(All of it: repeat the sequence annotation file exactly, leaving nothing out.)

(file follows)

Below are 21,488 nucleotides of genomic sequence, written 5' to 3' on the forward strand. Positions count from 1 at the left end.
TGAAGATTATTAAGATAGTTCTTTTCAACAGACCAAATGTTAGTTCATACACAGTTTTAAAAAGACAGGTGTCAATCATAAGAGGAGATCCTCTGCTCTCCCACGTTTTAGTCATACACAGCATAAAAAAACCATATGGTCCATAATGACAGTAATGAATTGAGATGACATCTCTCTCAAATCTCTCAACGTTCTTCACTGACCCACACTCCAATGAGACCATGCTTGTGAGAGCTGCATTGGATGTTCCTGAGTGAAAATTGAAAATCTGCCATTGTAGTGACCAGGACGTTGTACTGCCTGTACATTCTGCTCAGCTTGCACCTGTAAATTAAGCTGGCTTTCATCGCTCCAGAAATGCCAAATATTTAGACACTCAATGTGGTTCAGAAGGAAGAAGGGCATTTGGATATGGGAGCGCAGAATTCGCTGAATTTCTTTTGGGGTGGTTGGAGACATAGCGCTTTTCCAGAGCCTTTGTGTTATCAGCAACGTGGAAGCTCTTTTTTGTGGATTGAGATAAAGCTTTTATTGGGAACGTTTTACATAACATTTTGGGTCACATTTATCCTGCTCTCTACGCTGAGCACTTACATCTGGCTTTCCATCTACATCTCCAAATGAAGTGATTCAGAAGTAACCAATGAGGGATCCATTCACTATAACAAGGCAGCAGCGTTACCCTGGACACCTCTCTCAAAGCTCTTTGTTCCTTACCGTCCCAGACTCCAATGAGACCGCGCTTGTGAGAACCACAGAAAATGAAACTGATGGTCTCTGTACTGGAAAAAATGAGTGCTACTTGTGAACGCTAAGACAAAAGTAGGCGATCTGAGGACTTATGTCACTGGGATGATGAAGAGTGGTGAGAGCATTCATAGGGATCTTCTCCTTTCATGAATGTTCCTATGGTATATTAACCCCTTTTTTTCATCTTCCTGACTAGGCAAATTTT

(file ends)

Below are 21,488 nucleotides of genomic sequence, written 5' to 3' on the forward strand. Positions count from 1 at the left end.
TGAAGATTATTAAGATAGTTCTTTTCAACAGACCAAATGTTAGTTCATACACAGTTTTAAAAAGACAGGTGTCAATCATAAGAGGAGATCCTCTGCTCTCCCACGTTTTAGTCATACACAGCATAAAAAAACCATATGGTCCATAATGACAGTAATGAATTGAGATGACATCTCTCTCAAATCTCTCAACGTTCTTCACTGACCCACACTCCAATGAGACCATGCTTGTGAGAGCTGCATTGGATGTTCCTGAGTGAAAATTGAAAATCTGCCATTGTAGTGACCAGGACGTTGTACTGCCTGTACATTCTGCTCAGCTTGCACCTGTAAATTAAGCTGGCTTTCATCGCTCCAGAAATGCCAAATATTTAGACACTCAATGTGGTTCAGAAGGAAGAAGGGCATTTGGATATGGGAGCGCAGAATTCGCTGAATTTCTTTTGGGGTGGTTGGAGACATAGCGCTTTTCCAGAGCCTTTGTGTTATCAGCAACGTGGAAGCTCTTTTTTGTGGATTGAGATAAAGCTTTTATTGGGAACGTTTTACATAACATTTTGGGTCACATTTATCCTGCTCTCTACGCTGAGCACTTACATCTGGCTTTCCATCTACATCTCCAAATGAAGTGATTCAGAAGTAACCAATGAGGGATCCATTCACTATAACAAGGCAGCAGCGTTACCCTGGACACCTCTCTCAAAGCTCTTTGTTCCTTACCGTCCCAGACTCCAATGAGACCGCGCTTGTGAGAACCACAGAAAATGAAACTGATGGTCTCTGTACTGGAAAAAATGAGTGCTACTTGTGAACGCTAAGACAAAAGTAGGCGATCTGAGGACTTATGTCACTGGGATGATGAAGAGTGGTGAGAGCATTCATAGGGATCTTCTCCTTTCATGAATGTTCCTATGGTATATTAACCCCTTTTTTTCATCTTCCTGACTAGGCAAATTTT